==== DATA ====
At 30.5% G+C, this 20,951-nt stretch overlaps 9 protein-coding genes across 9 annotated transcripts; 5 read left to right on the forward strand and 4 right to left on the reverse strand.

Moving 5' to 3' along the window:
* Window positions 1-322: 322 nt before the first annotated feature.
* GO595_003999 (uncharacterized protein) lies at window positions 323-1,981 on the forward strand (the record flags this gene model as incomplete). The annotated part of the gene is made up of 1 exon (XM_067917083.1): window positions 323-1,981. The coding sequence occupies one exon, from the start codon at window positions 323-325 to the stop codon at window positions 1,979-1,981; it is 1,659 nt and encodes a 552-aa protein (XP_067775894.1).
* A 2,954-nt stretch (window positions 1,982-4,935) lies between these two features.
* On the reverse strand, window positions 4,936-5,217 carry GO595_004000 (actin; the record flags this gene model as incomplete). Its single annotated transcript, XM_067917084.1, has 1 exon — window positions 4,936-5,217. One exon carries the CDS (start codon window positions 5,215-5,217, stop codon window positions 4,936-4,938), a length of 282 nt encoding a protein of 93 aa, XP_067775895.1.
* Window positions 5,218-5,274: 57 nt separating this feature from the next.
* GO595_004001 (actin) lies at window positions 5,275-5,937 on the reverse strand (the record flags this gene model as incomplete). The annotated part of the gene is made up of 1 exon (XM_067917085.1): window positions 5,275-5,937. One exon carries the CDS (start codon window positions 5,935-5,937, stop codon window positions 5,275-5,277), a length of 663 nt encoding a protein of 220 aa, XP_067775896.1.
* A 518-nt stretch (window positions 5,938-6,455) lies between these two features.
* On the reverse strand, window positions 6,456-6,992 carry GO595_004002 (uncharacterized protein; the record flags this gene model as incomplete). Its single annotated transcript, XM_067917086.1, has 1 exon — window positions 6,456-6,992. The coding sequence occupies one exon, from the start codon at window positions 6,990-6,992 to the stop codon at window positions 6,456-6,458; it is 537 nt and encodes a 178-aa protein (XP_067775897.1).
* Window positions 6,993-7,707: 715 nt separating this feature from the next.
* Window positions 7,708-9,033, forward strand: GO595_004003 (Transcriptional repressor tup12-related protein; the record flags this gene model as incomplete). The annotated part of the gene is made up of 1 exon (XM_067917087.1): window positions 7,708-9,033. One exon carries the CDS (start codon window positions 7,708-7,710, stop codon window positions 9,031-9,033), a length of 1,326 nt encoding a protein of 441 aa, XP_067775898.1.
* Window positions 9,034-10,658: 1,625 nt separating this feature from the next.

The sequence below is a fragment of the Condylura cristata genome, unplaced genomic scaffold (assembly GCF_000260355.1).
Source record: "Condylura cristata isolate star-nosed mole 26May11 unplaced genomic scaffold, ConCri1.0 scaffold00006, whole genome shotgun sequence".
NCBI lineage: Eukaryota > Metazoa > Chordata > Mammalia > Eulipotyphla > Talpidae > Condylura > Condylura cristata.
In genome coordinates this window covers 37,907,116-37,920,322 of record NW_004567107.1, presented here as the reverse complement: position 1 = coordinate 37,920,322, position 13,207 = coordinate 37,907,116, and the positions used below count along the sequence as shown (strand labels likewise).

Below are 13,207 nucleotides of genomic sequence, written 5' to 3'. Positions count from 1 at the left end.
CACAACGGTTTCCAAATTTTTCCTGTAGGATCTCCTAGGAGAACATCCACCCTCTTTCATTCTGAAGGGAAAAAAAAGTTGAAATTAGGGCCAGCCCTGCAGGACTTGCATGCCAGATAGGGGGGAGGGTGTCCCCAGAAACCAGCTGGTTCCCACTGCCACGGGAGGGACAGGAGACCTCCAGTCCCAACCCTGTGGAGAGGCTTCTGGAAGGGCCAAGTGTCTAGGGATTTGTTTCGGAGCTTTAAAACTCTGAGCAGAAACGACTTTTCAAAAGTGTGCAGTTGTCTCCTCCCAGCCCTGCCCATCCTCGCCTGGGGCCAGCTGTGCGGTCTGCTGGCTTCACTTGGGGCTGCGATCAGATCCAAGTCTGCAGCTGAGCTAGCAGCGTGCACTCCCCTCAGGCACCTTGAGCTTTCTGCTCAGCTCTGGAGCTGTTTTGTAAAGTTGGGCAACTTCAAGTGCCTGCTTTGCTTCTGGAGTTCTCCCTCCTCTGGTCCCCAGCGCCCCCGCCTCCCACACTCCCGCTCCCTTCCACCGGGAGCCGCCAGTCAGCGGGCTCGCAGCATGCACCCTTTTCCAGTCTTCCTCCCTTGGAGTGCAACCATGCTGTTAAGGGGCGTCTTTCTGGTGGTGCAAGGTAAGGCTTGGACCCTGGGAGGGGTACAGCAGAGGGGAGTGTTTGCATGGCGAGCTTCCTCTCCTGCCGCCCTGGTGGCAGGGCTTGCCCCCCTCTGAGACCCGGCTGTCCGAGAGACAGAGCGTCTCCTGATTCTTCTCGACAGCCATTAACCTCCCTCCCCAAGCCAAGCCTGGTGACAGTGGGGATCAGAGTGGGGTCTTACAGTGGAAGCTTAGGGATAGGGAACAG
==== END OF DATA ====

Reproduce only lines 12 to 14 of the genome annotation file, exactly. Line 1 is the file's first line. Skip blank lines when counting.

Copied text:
* Window positions 7,708-9,033, forward strand: GO595_004003 (Transcriptional repressor tup12-related protein; the record flags this gene model as incomplete). The annotated part of the gene is made up of 1 exon (XM_067917087.1): window positions 7,708-9,033. One exon carries the CDS (start codon window positions 7,708-7,710, stop codon window positions 9,031-9,033), a length of 1,326 nt encoding a protein of 441 aa, XP_067775898.1.
* Window positions 9,034-10,658: 1,625 nt separating this feature from the next.

The sequence below is a fragment of the Condylura cristata genome, unplaced genomic scaffold (assembly GCF_000260355.1).